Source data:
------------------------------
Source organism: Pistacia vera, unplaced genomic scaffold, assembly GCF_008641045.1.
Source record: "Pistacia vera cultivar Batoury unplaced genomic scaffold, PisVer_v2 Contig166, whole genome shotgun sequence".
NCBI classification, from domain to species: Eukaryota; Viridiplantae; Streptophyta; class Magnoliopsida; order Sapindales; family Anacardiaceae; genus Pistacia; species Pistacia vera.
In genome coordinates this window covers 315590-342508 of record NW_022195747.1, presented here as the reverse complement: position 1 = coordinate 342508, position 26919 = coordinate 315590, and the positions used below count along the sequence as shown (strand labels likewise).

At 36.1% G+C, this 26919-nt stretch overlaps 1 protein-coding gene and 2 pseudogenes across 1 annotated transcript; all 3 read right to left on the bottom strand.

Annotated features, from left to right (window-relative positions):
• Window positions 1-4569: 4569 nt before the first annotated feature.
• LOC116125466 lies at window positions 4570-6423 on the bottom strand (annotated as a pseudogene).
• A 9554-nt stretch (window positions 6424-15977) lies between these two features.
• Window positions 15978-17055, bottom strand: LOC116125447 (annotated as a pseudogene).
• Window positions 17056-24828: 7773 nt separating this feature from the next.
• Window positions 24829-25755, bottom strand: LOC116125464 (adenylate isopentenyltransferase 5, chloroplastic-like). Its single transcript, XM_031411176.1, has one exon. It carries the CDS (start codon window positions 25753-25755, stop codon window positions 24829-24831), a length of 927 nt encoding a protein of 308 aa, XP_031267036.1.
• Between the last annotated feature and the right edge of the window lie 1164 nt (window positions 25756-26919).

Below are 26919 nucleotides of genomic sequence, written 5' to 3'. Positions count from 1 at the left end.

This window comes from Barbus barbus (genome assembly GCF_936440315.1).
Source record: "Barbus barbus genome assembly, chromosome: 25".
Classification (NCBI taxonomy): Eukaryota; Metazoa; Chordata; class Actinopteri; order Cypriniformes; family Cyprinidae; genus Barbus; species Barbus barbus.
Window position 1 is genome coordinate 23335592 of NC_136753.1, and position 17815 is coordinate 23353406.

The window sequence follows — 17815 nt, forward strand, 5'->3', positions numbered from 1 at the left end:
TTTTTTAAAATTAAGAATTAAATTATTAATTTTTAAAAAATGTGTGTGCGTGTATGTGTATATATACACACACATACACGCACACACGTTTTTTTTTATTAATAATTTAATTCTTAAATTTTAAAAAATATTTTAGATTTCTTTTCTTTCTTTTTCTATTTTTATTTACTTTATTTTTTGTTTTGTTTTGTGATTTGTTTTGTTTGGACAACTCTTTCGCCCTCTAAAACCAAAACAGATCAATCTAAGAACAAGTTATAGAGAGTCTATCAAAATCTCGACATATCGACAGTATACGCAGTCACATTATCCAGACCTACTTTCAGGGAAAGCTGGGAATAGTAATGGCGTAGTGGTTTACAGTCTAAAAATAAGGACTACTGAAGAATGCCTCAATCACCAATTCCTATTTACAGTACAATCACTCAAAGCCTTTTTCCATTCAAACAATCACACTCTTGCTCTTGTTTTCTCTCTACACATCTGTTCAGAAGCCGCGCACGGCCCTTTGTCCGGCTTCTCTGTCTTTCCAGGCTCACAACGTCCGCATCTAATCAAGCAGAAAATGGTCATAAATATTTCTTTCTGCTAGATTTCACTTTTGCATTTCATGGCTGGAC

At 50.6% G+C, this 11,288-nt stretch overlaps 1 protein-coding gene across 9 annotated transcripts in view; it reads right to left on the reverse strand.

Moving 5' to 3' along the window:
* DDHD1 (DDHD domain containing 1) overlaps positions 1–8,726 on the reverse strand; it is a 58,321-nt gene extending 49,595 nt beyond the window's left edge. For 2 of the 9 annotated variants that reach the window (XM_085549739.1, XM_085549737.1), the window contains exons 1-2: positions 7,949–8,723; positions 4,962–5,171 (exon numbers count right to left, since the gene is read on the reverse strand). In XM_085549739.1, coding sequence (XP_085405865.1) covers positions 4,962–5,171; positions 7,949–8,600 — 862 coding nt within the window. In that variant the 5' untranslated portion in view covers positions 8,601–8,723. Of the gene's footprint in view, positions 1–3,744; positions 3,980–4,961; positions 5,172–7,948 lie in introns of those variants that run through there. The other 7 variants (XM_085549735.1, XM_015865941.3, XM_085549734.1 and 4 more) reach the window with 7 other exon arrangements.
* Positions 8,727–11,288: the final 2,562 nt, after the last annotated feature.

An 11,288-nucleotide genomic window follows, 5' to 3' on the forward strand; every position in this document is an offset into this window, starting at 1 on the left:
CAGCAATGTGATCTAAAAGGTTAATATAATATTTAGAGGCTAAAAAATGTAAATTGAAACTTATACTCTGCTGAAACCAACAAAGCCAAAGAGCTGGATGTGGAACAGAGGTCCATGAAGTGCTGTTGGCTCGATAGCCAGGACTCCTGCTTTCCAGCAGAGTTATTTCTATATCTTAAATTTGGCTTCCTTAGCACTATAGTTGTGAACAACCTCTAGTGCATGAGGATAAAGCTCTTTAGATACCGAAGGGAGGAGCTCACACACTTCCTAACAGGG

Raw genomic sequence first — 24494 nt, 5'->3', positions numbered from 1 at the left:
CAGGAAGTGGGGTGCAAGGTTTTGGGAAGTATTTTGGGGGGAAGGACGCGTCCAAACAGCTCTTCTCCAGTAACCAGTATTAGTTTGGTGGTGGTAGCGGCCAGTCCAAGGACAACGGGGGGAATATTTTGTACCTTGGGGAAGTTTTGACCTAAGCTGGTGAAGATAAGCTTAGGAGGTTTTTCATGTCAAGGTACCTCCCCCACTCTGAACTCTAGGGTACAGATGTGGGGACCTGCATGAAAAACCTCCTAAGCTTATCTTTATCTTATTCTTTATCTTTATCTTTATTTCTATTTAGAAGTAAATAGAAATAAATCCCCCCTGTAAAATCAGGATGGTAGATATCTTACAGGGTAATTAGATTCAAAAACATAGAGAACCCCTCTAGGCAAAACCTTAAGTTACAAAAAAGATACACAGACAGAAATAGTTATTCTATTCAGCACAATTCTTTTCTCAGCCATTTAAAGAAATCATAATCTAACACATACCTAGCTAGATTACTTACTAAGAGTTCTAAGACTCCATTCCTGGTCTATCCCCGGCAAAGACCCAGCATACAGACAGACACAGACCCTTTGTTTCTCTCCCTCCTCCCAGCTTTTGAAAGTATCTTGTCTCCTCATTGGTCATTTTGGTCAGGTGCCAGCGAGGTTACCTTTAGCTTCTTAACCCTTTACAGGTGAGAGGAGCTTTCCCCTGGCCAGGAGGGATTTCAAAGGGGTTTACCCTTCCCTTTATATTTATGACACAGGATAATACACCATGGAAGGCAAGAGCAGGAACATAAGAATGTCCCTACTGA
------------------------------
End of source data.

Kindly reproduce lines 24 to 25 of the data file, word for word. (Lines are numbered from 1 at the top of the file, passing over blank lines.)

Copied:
* Positions 8,727–11,288: the final 2,562 nt, after the last annotated feature.

An 11,288-nucleotide genomic window follows, 5' to 3' on the forward strand; every position in this document is an offset into this window, starting at 1 on the left: